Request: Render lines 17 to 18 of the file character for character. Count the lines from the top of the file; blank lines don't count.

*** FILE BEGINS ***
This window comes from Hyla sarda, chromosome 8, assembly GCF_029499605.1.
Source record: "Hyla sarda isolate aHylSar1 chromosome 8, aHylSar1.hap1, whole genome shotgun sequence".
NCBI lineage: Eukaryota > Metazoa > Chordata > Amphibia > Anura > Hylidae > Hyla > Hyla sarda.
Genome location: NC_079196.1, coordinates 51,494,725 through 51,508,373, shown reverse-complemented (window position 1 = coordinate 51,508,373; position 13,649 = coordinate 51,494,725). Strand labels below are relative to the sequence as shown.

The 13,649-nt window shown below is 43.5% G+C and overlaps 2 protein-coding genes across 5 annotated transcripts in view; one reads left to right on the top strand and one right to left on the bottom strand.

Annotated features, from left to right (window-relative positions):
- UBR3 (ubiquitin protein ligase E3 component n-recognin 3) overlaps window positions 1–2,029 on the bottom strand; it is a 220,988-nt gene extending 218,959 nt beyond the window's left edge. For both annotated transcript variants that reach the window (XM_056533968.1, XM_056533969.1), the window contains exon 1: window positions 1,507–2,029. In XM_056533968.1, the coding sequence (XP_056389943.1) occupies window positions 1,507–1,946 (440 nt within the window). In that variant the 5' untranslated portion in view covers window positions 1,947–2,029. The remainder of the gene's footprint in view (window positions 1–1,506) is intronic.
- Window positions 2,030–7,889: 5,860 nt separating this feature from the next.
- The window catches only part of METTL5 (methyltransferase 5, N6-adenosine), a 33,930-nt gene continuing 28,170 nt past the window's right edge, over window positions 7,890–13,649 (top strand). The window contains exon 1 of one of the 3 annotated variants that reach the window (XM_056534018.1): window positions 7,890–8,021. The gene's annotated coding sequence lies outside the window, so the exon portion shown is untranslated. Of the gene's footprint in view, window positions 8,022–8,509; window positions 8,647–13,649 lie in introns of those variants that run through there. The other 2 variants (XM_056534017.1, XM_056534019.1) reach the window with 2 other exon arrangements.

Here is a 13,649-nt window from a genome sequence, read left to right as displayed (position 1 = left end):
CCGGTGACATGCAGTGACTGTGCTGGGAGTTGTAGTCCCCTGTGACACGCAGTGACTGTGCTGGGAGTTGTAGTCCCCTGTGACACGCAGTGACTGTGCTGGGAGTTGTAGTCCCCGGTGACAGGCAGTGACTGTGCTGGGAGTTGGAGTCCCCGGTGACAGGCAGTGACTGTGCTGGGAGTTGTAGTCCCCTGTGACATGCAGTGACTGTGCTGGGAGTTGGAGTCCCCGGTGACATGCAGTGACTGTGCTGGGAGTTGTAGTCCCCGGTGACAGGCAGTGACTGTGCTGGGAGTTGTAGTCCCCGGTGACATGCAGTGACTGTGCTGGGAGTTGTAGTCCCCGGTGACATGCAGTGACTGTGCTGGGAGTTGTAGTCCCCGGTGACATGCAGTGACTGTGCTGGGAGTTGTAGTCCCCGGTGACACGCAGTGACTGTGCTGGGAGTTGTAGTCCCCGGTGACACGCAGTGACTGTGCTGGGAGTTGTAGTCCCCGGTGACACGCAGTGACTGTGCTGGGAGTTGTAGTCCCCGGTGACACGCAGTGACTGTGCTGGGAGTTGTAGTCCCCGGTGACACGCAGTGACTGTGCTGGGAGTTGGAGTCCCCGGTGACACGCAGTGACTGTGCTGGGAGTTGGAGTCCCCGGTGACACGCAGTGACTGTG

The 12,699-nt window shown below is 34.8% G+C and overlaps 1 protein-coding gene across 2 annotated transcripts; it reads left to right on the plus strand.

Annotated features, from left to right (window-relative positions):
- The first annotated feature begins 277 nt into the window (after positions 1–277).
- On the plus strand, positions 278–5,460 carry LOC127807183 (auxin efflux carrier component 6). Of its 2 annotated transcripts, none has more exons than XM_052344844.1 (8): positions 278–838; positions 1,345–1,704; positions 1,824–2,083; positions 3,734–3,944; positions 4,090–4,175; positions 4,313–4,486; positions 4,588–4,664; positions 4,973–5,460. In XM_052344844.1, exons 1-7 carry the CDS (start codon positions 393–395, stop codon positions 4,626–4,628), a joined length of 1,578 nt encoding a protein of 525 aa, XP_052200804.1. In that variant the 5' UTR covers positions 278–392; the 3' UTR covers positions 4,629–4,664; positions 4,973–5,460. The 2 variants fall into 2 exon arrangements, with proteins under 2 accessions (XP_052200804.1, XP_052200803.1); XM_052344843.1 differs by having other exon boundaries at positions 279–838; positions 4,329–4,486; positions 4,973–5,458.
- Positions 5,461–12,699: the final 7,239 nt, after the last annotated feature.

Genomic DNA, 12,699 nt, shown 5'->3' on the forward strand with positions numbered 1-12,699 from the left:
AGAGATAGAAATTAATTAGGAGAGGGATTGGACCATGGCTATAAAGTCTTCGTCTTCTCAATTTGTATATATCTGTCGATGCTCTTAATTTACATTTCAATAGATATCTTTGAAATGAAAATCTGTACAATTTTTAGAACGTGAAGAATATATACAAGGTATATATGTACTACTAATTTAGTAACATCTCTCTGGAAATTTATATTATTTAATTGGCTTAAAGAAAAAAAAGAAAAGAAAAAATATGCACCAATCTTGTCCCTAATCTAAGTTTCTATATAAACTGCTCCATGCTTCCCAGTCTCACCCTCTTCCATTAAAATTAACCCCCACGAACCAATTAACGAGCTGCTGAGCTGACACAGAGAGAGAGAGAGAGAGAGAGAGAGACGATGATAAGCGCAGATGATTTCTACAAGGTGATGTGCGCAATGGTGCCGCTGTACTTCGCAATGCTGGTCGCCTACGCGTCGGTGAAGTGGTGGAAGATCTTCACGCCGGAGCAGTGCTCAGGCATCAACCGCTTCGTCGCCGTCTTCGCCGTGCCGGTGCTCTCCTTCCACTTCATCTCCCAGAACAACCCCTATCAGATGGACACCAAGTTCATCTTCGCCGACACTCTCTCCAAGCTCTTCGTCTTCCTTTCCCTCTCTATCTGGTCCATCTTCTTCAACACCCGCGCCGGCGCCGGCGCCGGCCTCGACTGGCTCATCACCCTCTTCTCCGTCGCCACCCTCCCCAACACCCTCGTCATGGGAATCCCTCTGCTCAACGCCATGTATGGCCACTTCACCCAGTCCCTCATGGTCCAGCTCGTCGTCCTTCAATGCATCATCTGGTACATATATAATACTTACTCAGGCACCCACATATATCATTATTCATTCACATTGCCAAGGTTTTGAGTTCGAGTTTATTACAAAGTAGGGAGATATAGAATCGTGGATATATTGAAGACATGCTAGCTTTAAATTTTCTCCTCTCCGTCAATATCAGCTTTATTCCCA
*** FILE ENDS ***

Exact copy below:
Genomic DNA, 12,699 nt, shown 5'->3' on the forward strand with positions numbered 1-12,699 from the left:
AGAGATAGAAATTAATTAGGAGAGGGATTGGACCATGGCTATAAAGTCTTCGTCTTCTCAATTTGTATATATCTGTCGATGCTCTTAATTTACATTTCAATAGATATCTTTGAAATGAAAATCTGTACAATTTTTAGAACGTGAAGAATATATACAAGGTATATATGTACTACTAATTTAGTAACATCTCTCTGGAAATTTATATTATTTAATTGGCTTAAAGAAAAAAAAGAAAAGAAAAAATATGCACCAATCTTGTCCCTAATCTAAGTTTCTATATAAACTGCTCCATGCTTCCCAGTCTCACCCTCTTCCATTAAAATTAACCCCCACGAACCAATTAACGAGCTGCTGAGCTGACACAGAGAGAGAGAGAGAGAGAGAGAGAGACGATGATAAGCGCAGATGATTTCTACAAGGTGATGTGCGCAATGGTGCCGCTGTACTTCGCAATGCTGGTCGCCTACGCGTCGGTGAAGTGGTGGAAGATCTTCACGCCGGAGCAGTGCTCAGGCATCAACCGCTTCGTCGCCGTCTTCGCCGTGCCGGTGCTCTCCTTCCACTTCATCTCCCAGAACAACCCCTATCAGATGGACACCAAGTTCATCTTCGCCGACACTCTCTCCAAGCTCTTCGTCTTCCTTTCCCTCTCTATCTGGTCCATCTTCTTCAACACCCGCGCCGGCGCCGGCGCCGGCCTCGACTGGCTCATCACCCTCTTCTCCGTCGCCACCCTCCCCAACACCCTCGTCATGGGAATCCCTCTGCTCAACGCCATGTATGGCCACTTCACCCAGTCCCTCATGGTCCAGCTCGTCGTCCTTCAATGCATCATCTGGTACATATATAATACTTACTCAGGCACCCACATATATCATTATTCATTCACATTGCCAAGGTTTTGAGTTCGAGTTTATTACAAAGTAGGGAGATATAGAATCGTGGATATATTGAAGACATGCTAGCTTTAAATTTTCTCCTCTCCGTCAATATCAGCTTTATTCCCA